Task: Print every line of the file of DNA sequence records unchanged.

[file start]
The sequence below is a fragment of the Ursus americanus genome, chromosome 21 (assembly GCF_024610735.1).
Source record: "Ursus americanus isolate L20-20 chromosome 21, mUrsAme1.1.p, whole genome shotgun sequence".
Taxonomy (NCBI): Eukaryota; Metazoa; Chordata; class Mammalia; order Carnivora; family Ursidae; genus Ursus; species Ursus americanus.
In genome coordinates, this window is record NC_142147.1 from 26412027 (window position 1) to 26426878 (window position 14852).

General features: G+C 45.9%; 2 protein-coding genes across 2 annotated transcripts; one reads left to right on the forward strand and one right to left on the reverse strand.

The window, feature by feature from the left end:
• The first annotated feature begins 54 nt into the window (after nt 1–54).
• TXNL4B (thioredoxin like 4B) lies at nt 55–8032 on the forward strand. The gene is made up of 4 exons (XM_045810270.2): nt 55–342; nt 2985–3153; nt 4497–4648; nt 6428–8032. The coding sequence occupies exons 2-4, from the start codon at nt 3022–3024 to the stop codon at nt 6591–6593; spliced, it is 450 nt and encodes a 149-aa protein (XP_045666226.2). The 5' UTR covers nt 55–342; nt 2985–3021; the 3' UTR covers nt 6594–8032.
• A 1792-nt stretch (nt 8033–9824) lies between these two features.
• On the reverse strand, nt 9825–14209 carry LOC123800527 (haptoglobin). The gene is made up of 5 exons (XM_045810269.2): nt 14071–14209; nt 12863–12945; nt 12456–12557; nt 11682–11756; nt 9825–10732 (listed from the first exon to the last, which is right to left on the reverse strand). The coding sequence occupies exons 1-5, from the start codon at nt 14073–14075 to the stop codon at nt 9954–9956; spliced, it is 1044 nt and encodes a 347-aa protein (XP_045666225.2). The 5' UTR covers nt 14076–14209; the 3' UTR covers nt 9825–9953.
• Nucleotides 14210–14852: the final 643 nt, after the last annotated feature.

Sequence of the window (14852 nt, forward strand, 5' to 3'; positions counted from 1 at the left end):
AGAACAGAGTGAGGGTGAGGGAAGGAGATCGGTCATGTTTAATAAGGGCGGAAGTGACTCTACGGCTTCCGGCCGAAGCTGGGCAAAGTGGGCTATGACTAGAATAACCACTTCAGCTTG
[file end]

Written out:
The sequence below is a fragment of the Ursus americanus genome, chromosome 21 (assembly GCF_024610735.1).
Source record: "Ursus americanus isolate L20-20 chromosome 21, mUrsAme1.1.p, whole genome shotgun sequence".
Taxonomy (NCBI): Eukaryota; Metazoa; Chordata; class Mammalia; order Carnivora; family Ursidae; genus Ursus; species Ursus americanus.
In genome coordinates, this window is record NC_142147.1 from 26412027 (window position 1) to 26426878 (window position 14852).

General features: G+C 45.9%; 2 protein-coding genes across 2 annotated transcripts; one reads left to right on the forward strand and one right to left on the reverse strand.

The window, feature by feature from the left end:
• The first annotated feature begins 54 nt into the window (after nt 1–54).
• TXNL4B (thioredoxin like 4B) lies at nt 55–8032 on the forward strand. The gene is made up of 4 exons (XM_045810270.2): nt 55–342; nt 2985–3153; nt 4497–4648; nt 6428–8032. The coding sequence occupies exons 2-4, from the start codon at nt 3022–3024 to the stop codon at nt 6591–6593; spliced, it is 450 nt and encodes a 149-aa protein (XP_045666226.2). The 5' UTR covers nt 55–342; nt 2985–3021; the 3' UTR covers nt 6594–8032.
• A 1792-nt stretch (nt 8033–9824) lies between these two features.
• On the reverse strand, nt 9825–14209 carry LOC123800527 (haptoglobin). The gene is made up of 5 exons (XM_045810269.2): nt 14071–14209; nt 12863–12945; nt 12456–12557; nt 11682–11756; nt 9825–10732 (listed from the first exon to the last, which is right to left on the reverse strand). The coding sequence occupies exons 1-5, from the start codon at nt 14073–14075 to the stop codon at nt 9954–9956; spliced, it is 1044 nt and encodes a 347-aa protein (XP_045666225.2). The 5' UTR covers nt 14076–14209; the 3' UTR covers nt 9825–9953.
• Nucleotides 14210–14852: the final 643 nt, after the last annotated feature.

Sequence of the window (14852 nt, forward strand, 5' to 3'; positions counted from 1 at the left end):
AGAACAGAGTGAGGGTGAGGGAAGGAGATCGGTCATGTTTAATAAGGGCGGAAGTGACTCTACGGCTTCCGGCCGAAGCTGGGCAAAGTGGGCTATGACTAGAATAACCACTTCAGCTTG